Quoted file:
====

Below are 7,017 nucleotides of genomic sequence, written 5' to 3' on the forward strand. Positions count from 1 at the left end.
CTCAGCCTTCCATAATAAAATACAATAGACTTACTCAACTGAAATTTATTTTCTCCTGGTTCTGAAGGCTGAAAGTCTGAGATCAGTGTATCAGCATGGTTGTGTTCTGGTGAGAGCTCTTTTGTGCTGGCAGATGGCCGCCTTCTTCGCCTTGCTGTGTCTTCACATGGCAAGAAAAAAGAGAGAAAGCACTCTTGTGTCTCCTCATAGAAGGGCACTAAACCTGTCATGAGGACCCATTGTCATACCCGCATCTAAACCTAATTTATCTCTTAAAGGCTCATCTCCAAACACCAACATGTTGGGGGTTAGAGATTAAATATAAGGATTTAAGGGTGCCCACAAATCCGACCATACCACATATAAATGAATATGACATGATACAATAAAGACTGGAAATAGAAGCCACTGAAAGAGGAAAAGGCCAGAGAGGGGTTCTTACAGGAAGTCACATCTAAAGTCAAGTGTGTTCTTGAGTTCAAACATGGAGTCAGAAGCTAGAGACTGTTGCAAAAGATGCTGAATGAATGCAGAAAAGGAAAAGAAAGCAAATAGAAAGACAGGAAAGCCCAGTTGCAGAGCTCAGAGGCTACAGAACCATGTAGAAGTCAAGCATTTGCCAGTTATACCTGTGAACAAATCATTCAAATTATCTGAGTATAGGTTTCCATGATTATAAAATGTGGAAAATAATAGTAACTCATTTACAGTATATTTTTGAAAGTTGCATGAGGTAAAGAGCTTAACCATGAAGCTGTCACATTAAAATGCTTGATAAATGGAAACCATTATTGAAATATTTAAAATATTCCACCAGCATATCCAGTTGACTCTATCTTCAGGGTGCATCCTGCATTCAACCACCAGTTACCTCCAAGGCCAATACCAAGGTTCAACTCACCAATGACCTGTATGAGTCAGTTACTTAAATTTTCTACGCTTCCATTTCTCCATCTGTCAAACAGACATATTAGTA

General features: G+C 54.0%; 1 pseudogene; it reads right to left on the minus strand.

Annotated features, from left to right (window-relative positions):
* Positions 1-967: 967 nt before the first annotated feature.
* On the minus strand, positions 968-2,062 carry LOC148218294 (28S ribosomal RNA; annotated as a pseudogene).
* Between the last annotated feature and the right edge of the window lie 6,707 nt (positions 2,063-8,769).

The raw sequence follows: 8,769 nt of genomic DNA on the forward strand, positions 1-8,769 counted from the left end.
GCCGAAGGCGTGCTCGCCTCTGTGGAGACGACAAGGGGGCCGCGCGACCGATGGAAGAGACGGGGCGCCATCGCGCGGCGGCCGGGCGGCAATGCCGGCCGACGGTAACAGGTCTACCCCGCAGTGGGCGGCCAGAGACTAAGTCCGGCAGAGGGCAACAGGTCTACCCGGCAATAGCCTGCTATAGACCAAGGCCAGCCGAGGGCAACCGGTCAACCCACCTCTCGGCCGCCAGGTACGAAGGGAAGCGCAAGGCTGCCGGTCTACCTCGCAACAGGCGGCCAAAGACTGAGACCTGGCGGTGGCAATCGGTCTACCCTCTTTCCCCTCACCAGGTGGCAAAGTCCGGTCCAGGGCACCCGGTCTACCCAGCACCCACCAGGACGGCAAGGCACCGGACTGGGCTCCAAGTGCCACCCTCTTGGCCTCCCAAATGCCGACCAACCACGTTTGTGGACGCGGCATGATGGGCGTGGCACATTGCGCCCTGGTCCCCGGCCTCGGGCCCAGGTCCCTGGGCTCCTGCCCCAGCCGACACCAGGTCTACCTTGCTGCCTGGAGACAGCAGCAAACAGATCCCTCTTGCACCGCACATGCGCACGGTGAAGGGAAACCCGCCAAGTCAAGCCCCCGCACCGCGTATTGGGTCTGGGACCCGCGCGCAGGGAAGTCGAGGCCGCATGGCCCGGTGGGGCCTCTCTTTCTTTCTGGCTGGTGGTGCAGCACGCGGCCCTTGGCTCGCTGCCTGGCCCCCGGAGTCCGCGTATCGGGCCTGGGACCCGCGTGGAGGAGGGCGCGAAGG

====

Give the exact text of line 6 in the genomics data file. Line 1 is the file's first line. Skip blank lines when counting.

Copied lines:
* On the minus strand, positions 968-2,062 carry LOC148218294 (28S ribosomal RNA; annotated as a pseudogene).